- Excellent picture quality
- LG Magic Remote included
- Great connectivity (3x HDMI 2.0)
- Fast and easy setup
- Sound not great in large rooms
- Lengthy satellite input setup
- No ITV hub or 4OD for catch-up
Full Review – LG 40UF770V
LG have really brought the fight to TV giants Samsung and Sony with the picture quality on their 1080p Full HD units over recent years and I was pleased to discover they’ve kept the same quality in their 4K Ultra HD panels. Using an IPS panel LG are able to provide vivid, true-to-life colours as well as provide great viewing angles so everybody enjoys a great viewing experience. There was noticeable screen tearing in extremely fast pan shots, however these occurrences are rare and dependant on what programs you are watching, however motion blur was near non-existent making watching sports a delight.
Thanks to 4K Ultra HD being exactly twice the resolution in each dimension (4 times overall), an upscale from 1080p is easy for most units, giving a good quality image. It’s important to remember that despite 4K becoming a new standard, television and DVDs still fall far behind in their native SD resolutions. Thanks to LG’s Tru Ultra HD engine with built-in 4K upscaler, the LG 40UF770V handles upscaling extremely well offering sharp and clear images on nearly all formats. The engine also uses anti-aliasing to smoothen edges when upscaled to 4K which results in images that often appear better than they would have on a 1080p Full HD TV, which was noticeable when placed side-by-side with the Samsung UE48JU6400 we also reviewed.
Whenever I see ‘LED edge-lit backlight’ I always expect to find excessive backlight bleed offering poor blacks and often an uneven patchy feel. Thankfully using LG’s Tru Black control, this panel offers fairly deep blacks, even in lower light, which is a visual treat when watching darker programs and movies. For both PS4 and Xbox One gamers out there, this set performed well on each console, however the ease of upscale on the PS4’s 1080p resolution was clear, with Xbox one a tad behind showing at 900p and 720p in the titles I played, which offered a slightly fuzzier image.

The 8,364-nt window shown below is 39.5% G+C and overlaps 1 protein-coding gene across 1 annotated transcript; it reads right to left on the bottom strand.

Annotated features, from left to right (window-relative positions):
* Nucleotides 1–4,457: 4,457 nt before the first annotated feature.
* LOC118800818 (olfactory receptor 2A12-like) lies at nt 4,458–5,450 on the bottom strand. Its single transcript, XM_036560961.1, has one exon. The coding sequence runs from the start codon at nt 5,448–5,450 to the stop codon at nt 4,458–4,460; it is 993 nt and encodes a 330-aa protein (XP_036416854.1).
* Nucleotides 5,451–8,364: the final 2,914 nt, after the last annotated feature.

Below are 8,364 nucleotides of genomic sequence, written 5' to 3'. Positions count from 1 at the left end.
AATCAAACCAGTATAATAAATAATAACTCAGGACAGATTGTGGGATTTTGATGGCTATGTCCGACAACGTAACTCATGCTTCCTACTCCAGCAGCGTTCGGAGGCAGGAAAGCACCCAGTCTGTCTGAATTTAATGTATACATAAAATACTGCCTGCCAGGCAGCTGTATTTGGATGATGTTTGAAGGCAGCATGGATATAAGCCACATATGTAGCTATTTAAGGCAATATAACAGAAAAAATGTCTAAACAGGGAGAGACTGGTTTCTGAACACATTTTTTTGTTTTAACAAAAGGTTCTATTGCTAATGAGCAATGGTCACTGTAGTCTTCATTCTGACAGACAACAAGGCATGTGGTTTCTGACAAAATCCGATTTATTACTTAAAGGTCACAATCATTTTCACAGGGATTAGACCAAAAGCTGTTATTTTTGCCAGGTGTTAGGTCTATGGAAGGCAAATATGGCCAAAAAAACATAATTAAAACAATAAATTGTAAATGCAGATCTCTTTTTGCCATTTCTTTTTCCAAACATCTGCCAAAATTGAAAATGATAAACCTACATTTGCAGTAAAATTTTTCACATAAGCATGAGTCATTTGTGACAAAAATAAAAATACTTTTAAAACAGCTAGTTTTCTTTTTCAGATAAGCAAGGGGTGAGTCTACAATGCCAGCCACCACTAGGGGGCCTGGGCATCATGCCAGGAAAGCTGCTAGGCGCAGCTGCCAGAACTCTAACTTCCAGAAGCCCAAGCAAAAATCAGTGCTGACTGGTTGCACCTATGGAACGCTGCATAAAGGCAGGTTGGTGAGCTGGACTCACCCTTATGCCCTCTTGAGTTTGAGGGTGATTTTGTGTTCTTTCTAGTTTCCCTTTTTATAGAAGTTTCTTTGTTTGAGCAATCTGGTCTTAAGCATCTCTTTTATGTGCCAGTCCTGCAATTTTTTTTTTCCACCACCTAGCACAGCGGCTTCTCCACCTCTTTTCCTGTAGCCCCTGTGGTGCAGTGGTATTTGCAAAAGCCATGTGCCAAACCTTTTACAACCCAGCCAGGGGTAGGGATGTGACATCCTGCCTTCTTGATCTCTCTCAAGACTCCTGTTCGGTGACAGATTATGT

The 2x10W stereo speakers in this LG may seem like somewhat of a standard within most LG units, however the UF770V range is also equipped with a tweeter to provide crisper audio to high tones. Despite the 2x10W drivers, I did feel that the overall volume level lacked when placed in larger rooms, so those hard of hearing or with big sitting rooms may want to budget for an external solution. Volume aside, the quality of the audio was fairly strong, providing audio sufficient to please most users needs, with a pleasant enough sound to play music on also. The main distraction for me was that the sound processor appeared to try and overcompensate for the lack of bass available from the 2.0 stereo system, instead increasing the volume, which left a uneven watching experience in action movies particularly.
Whilst an expected feature of a TV at this price point, the WI-Fi connectivity made setting up this Smart TV extremely easy, with myself able to get online within minutes of opening the box. For those looking to use the 4K Ultra HD panel to its full potential with 4K content from YouTube, Netflix or Amazon Prime, I would still recommend using a wired connection if it’s available as even with my top-spec router, if chewed up most of my bandwidth leaving little left for my phone and tablet. An annoyance of the TV guide is the loss of sound and picture whilst browsing through channels, which despite sounding minor, became quite frustrating after a few hours of testing. A big plus of this model is the inclusion of LG’s Magic Remote with the TV for free, which is often sold separately at a premium. The remote is brilliant and definitely makes the Smart experience better, however for those without a steady hand it can be tricky to keep your pointer exactly where you want it.
The LG 40UF770V’s quad-core processor paired with LG’s WebOS 2.0 makes for a great Smart experience. The design is great and whilst it takes a little getting used to, after 30 minutes or so I knew my way around the software easily, accessing the features I wanted. A small, but neat feature I found useful was the ability to rename your signal inputs, so no longer am I stuck questioning what ‘HDMI 2’ is, instead say hello to ‘Blu-ray Player’. Whilst not the fault of the LG 40UF770V, rather LG’s Smart softwarte itself, we still don’t have access to the catch-up services ITV hub and 4OD, however the popular BBC iPlayer and Netflix worked without fault. PVR recording is available via USB to an external HDD and this unit will also allow series recording via the TV guide which is a feature often omitted from LG TVs, so it was nice to see it included.